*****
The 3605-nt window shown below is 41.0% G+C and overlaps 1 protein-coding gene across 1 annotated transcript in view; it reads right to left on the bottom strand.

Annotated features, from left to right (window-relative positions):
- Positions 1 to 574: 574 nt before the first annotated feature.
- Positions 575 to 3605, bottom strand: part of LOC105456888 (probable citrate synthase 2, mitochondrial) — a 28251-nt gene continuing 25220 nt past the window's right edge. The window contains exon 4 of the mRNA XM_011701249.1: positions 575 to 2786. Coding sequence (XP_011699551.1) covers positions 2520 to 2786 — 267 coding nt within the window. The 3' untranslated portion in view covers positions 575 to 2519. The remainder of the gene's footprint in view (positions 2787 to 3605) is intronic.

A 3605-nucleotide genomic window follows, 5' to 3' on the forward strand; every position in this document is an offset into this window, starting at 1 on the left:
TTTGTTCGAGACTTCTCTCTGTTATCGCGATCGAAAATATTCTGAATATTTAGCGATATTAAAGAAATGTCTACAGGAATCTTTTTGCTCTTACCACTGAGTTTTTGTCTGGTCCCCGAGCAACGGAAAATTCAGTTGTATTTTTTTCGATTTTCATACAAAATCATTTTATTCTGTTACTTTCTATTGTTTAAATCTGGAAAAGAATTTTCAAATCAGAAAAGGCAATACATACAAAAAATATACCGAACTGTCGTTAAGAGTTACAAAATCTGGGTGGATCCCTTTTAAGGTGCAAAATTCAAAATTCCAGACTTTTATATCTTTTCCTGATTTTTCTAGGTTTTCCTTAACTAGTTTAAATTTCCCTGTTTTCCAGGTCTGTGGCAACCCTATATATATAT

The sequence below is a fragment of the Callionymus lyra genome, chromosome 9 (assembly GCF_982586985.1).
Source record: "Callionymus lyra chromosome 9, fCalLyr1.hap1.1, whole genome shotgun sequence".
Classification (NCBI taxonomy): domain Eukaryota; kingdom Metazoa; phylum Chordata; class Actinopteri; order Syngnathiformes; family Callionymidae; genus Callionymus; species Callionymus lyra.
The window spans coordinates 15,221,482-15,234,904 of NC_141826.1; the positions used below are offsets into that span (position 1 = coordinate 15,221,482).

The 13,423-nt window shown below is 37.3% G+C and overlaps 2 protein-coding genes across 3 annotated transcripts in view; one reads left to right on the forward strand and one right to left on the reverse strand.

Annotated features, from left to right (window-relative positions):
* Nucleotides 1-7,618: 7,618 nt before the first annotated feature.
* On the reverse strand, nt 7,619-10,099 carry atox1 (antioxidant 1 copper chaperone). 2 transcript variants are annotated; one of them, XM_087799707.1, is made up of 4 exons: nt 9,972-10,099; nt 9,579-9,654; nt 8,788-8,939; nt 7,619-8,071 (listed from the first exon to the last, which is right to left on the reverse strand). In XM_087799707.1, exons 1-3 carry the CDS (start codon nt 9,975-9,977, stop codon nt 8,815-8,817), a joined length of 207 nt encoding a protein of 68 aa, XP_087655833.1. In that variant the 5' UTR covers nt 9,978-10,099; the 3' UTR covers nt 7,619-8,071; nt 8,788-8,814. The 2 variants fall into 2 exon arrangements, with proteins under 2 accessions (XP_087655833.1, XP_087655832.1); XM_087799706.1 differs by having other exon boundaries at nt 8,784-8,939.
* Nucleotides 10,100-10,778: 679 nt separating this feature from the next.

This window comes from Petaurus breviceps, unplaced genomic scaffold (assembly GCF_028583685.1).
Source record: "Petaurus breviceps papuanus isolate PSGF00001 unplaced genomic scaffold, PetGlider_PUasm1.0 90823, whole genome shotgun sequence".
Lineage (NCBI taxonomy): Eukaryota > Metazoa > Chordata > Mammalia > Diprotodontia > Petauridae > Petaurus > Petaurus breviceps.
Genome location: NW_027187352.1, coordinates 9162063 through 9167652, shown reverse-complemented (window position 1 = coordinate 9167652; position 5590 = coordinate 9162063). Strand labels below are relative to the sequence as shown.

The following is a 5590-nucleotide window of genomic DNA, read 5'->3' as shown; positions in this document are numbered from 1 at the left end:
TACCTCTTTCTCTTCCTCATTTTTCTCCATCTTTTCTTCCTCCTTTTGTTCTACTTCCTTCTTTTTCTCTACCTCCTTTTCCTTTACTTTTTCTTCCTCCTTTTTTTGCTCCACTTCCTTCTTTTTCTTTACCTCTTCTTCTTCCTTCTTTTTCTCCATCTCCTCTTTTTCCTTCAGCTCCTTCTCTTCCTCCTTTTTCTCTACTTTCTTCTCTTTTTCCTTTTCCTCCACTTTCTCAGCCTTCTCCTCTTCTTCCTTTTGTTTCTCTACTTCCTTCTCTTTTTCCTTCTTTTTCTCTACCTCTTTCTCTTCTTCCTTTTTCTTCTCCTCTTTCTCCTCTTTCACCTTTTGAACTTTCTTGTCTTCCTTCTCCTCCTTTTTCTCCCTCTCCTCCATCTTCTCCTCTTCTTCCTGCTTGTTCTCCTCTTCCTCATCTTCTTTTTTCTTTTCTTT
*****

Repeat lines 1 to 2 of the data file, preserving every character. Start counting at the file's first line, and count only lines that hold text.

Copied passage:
The 3605-nt window shown below is 41.0% G+C and overlaps 1 protein-coding gene across 1 annotated transcript in view; it reads right to left on the bottom strand.

Annotated features, from left to right (window-relative positions):